15 January 2021

Can employers enforce mandatory vaccinations?

| BAL Lawyers
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Man receiving vaccination.

COVID-19 vaccinations will begin rolling out in Australia as early as February 2021. Photo: Supplied.

On 7 January, 2021, at Parliament House, Prime Minister Scott Morrison announced that COVID-19 vaccinations will begin rolling out in Australia as early as next month, with health and aged-care workers to be among the first in line to receive the jab.

The Federal Government previously mandated flu vaccines for all aged-care workers and visitors to aged-care facilities in Australia in May 2020. Following this mandate, a registered nurse working in aged-care resigned after refusing the vaccination following a history of side effects.

If an employee refuses a vaccine, could they legally be fired?

BAL Lawyers Employment Law and Investigations Group legal director John Wilson says it is imperative that employers follow their duty of care to employees to ensure the workplace is safe, and in the case of COVID-19, this may include a vaccine mandate.

“In environments where COVID-19 presents a high risk to employees, a mandatory vaccine policy is likely a reasonable step to ensure the workplace’s safety,” he says.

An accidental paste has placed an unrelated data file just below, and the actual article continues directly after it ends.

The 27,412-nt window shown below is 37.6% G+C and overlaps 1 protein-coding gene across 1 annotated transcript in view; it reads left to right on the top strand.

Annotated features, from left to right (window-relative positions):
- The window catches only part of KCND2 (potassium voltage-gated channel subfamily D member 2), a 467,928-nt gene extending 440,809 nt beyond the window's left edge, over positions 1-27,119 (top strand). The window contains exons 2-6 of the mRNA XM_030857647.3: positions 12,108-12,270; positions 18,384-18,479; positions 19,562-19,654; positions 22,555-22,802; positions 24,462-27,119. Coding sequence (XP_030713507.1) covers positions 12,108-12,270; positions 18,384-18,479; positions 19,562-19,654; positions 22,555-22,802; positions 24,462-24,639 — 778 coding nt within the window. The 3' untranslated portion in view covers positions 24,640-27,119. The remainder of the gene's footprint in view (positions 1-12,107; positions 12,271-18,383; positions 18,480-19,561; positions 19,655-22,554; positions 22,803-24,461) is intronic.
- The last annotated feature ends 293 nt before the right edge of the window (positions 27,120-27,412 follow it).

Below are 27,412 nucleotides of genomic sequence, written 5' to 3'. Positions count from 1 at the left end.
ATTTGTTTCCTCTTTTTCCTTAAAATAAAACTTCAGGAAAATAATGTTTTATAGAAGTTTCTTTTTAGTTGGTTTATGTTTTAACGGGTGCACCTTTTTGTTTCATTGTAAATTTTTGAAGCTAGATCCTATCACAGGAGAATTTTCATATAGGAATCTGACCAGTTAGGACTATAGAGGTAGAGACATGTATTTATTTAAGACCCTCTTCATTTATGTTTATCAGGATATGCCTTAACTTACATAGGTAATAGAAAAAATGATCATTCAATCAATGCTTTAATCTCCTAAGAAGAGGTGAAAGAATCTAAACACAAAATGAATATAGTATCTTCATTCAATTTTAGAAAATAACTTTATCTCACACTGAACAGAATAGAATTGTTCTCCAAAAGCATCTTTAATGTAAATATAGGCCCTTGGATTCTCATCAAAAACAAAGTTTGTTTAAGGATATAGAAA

Where a workplace’s clients or patients include vulnerable groups – for example, the elderly or very young children – John says the employer’s duty of care extends to those people, too.

READ MORE Aged-care worker walks out after flu vaccine becomes mandatory

A recent case in the Fair Work Commission saw a childcare worker sacked for refusing a flu vaccine. While that case was dismissed for procedural reasons, the commission noted that in a workplace that cares for children, including those too young to be vaccinated, it is arguable that a mandatory flu vaccine is lawful and reasonable.

“This particular case is significant because it points to how proceedings may be carried out should an employee refuse a mandatory COVID-19 vaccine,” says John.

But how does the law deal with more complex situations where a worker cannot, or will not, receive a vaccine?

John Wilson from BAL Lawyers.

John Wilson is the managing legal director at BAL Lawyers, and he says employers have a duty of care to their employees and clients. Photo: Supplied.

The Australian Medical Association’s manager of workplace relations and general practice, Tony Chase, says workers in at least two contexts may be protected from discrimination on the basis of refusing vaccination.

“Where religious beliefs come into play, workplaces need to try to accommodate that,” he says. “Likewise, if a worker can establish that they have an allergy to the type of vaccination that is being proposed, there may be ground for objection based on that.

“For employers to expect their staff to participate in vaccinations, they need to make the case that it is both lawful and reasonable.”

However, Tony warns it may be open to staff to refuse for any reason.

“This is where the difficulty lies, and it’s important to bear in mind that it falls to the employer to establish the reasonableness of what is being required,” he says.

For more information on the legal implications of mandatory vaccination in the workplace, listen to The HR Breakfast Club podcast episode Vaccinations and Drug Testing – With James Macken and Tony Chase.